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4.7 Identifying Activators and Deactivators
We learned how to predict the directing effects in a situation where you have more than one group on the ring.
In the previous section, I had to tell you whether the group was strong or weak.
You won't have to memorize the characteristics of every possible group if we learn how to predict this in this section.
There is very little memory involved here.
Some concepts should make sense.
You should be able to identify the nature of any group even if you have never seen it before.
We will start with strong activators.
There are groups with a single pair next to the aromatic ring.
An example of this has already been seen.
Since the ring is electron-rich, it is a stronger nucleophile than benzene.
The OH group is one of the groups that have a lone pair next to the ring.
There are many examples of strong activators.
The lone pair next to the ring is already partially tied up in resonance.
The electron density is spread out because there are some in the ring and some out of the ring.
Look closely at the examples.
They all have a pair that is tied up outside of the ring.
There is only one pair that is not tied up in resonance outside of the ring.
Hyperconjugation was encountered to explain why tertiary carbocations are more stable than secondary ones.
alkyl groups exhibit an electron-donating effect and are therefore weak activators.
The different categories of activators are strong, moderate, and weak.
There is a reason for this order to be used.
The weak deactivators are the halogens.
We saw that they are deactivators.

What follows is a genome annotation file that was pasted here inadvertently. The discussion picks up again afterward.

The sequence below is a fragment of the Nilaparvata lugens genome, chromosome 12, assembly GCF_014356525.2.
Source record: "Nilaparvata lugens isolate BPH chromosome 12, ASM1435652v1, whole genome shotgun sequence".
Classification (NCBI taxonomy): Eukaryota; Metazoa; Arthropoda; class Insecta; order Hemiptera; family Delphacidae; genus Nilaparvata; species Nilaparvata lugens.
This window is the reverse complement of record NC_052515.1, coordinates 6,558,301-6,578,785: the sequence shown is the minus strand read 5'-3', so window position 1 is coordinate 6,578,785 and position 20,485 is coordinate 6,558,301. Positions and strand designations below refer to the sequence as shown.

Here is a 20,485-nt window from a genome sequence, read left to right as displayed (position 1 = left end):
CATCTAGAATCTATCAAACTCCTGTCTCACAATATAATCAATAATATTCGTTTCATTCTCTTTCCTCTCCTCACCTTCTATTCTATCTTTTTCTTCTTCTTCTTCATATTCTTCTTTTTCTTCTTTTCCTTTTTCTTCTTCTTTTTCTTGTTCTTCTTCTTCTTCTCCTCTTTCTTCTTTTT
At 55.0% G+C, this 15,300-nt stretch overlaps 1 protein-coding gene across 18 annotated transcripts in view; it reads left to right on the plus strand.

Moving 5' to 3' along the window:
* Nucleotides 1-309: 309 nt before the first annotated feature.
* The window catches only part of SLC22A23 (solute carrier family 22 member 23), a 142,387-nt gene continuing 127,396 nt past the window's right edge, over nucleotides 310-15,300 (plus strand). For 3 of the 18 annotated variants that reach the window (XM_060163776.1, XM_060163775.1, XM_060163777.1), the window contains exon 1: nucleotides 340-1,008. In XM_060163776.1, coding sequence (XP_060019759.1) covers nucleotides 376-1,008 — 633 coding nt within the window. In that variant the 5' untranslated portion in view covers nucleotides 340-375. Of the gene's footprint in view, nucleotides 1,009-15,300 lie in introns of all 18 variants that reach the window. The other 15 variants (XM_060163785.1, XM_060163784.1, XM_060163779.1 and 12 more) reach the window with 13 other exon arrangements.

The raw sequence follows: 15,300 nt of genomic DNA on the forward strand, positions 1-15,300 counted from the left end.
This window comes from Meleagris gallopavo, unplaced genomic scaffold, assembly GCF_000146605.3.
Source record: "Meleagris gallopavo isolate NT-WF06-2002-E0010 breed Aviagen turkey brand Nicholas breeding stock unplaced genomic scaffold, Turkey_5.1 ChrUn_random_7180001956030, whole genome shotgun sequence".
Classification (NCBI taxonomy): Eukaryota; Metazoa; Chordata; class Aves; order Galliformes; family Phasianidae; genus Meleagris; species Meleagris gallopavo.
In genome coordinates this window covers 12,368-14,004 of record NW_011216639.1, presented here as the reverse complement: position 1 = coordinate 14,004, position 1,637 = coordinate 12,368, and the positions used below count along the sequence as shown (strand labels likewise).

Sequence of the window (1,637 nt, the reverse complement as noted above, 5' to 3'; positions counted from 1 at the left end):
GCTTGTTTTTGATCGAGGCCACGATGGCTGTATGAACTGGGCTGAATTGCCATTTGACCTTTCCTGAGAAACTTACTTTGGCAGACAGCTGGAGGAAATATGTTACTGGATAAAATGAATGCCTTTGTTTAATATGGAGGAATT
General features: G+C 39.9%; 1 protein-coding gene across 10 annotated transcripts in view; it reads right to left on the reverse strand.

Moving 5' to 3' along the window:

In the case of the halogens, the competition is close and they are only weakly deactivating.
We will summarize all of this information in a single chart, but we need to look at moderate deactivators.
Moderate deactivators withdraw electron density from the ring via resonance.
Other groups can also withdraw electron density from the ring.
The substituents withdraw electron density from the ring via resonance.
They all have a pi bond to an atom.
Take a look at the last example.
A triple bond to an atom is called a cyano group.
A triple bond can be included in this category.
The nitro group is so powerful that we have already explained why.
One very powerful deactivating group is given by the effects of each chlorine atom.
There are resonance effects to consider when a halogen is connected directly to the ring.
Make sure that every category makes sense to you by taking a close look at the chart.
We gave strong arguments for each category.
You might want to read the last few pages.
We can understand why we looked at weak deactivators first.
Predict what kind of group it is, for example a strong deactivator, a weak deactivator, or a moderate deactivator.
Predict the effects if this compound undergoes an aromatic substitution reaction.
The group does not have a single pair next to the ring.
It isn't an activator.
The group has a pi bond to an oxygen atom and is a moderate deactivator.
Determine what kind of group it is for each of the following substituents.
You can place your answer on the space provided.
You won't be able to see this chart on the exam.
Try to remember the explanations we used.
Predicting the directing effects can be done with that information.
The skills we developed in this section can be used to predict the products of a reaction.
We look at the reagents to see what happens.
There are two reagents, nitric acid and sulfuric acid.
The reagents generate NO+, which is an excellent phile.
We know that the reaction will put a group on the ring.
Predicting the directing effects of the group currently on the ring is what we must do to answer this question.
We don't need a Lewis acid catalyst in this reaction.
The material in this section is what we did in the previous section.
When you have more than one group on the ring, we learned how to predict the directing effects.
We look at the reagents to see what happens.
bromine and aluminum tri bromide are the reagents.
The reagents generate an excellent phile.
We know that we are going to put a br atom on the ring.
Predicting the directing effects of the two groups currently on the ring is what we must do to answer this question.
The two groups are competing.
The last product was placed in parentheses.
This is a very small product.
In the next section, we will see why.
We expect three products for now.
In the next section, we will fine-tune this prediction.
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